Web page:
Ethical Question Of The Day

Ken AshfordRandom MusingsLeave a Comment

SCENARIO:  Some time ago, you and 20 co-workers chipped in to buy 10 lottery tickets.  The same numbers run for all lottery drawings over the course of one year.  Typically, the lottery pool might win a small amount, but all winnings under $60 are reinvested into the pool to buy more numbers.

After a long spell of nobody winning, the lottery's jackpot has risen to unusually high levels – say $200 million.  You notice this one day while getting Skittles at the Quik-E-Mart, and you decide on the spur-of-the-moment to buy a single lottery ticket for yourself that upcoming drawing.

Your lottery ticket wins.  You are the sole winner.  $200 million is yours.

QUESTION #1:  How much, if any, of the $200 million jackpot do you share with your co-workers in the office lottery pool (above and beyond what you might give them as individuals if there was no office pool at all)?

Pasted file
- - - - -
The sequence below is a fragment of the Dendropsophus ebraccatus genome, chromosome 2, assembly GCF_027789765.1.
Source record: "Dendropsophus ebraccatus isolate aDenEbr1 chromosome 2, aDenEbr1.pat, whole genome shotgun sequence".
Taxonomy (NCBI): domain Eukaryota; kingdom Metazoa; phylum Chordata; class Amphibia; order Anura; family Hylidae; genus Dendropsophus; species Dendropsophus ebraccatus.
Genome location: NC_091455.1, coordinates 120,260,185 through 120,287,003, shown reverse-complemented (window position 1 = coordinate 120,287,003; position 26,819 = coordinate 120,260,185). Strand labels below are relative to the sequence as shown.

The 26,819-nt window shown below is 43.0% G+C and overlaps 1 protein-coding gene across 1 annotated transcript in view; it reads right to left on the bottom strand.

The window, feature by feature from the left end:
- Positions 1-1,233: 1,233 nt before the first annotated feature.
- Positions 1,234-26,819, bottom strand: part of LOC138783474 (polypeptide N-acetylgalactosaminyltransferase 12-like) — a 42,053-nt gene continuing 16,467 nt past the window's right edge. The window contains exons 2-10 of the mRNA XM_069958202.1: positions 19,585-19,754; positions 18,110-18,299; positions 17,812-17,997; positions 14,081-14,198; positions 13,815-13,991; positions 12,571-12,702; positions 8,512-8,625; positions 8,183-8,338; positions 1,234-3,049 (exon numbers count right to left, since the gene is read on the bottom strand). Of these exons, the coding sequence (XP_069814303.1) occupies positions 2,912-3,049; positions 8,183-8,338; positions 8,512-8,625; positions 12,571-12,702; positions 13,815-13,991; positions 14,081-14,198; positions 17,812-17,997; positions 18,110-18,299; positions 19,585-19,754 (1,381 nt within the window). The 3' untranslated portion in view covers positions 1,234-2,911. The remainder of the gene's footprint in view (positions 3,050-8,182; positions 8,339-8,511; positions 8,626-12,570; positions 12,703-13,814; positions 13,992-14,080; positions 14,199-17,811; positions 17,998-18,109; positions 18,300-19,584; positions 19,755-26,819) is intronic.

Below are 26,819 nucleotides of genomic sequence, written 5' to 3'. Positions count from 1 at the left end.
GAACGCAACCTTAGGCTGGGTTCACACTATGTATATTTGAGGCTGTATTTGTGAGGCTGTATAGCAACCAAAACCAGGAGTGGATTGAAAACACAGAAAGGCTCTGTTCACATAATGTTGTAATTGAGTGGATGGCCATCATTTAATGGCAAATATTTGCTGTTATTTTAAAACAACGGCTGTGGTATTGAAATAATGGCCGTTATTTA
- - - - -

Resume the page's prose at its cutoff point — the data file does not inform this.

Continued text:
QUESTION #2: Assuming you give the office pool members some part of your winnings, what if the above facts were the same, except the year-long office lottery pool expired one week before the lottery jackpot that you won?  Would you still give them a cut?  Would it be less, and if so, how much?

QUESTION #3:  Assuming you still give them something from your winnings under Question #2 above, how long after the expiration of the office lottery pool (days? weeks? months?) would you feel alright in not giving the office pool anything "above-and-beyond" from your winnings?